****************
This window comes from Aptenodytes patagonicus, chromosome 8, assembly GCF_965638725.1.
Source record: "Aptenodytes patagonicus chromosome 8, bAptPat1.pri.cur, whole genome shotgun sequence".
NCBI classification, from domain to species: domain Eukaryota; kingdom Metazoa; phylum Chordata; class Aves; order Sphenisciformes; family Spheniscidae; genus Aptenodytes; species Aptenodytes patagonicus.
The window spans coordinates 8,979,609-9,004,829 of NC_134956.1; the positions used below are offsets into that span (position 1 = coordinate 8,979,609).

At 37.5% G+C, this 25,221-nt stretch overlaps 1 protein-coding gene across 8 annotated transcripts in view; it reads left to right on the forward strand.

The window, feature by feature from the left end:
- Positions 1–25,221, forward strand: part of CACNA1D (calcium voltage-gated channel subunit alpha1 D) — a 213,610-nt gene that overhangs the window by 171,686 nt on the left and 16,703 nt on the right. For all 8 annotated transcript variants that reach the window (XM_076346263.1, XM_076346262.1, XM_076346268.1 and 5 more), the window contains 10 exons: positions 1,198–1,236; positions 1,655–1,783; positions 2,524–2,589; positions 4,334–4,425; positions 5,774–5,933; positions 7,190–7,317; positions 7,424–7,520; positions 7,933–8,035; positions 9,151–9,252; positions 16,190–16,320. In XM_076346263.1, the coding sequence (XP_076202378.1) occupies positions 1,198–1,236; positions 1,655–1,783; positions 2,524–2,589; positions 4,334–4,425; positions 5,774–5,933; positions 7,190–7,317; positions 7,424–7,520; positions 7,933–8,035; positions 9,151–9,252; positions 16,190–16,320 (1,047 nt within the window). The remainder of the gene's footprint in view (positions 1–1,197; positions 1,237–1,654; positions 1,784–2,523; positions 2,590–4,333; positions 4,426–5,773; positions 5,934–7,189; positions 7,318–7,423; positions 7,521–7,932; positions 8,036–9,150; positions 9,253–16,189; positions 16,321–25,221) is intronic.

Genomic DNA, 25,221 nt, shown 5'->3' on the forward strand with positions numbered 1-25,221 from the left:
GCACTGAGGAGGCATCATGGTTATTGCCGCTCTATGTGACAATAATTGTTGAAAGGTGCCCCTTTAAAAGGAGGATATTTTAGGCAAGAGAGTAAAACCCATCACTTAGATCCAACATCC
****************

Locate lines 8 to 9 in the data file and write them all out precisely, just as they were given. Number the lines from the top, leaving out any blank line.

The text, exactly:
Genomic DNA, 25,221 nt, shown 5'->3' on the forward strand with positions numbered 1-25,221 from the left:
GCACTGAGGAGGCATCATGGTTATTGCCGCTCTATGTGACAATAATTGTTGAAAGGTGCCCCTTTAAAAGGAGGATATTTTAGGCAAGAGAGTAAAACCCATCACTTAGATCCAACATCC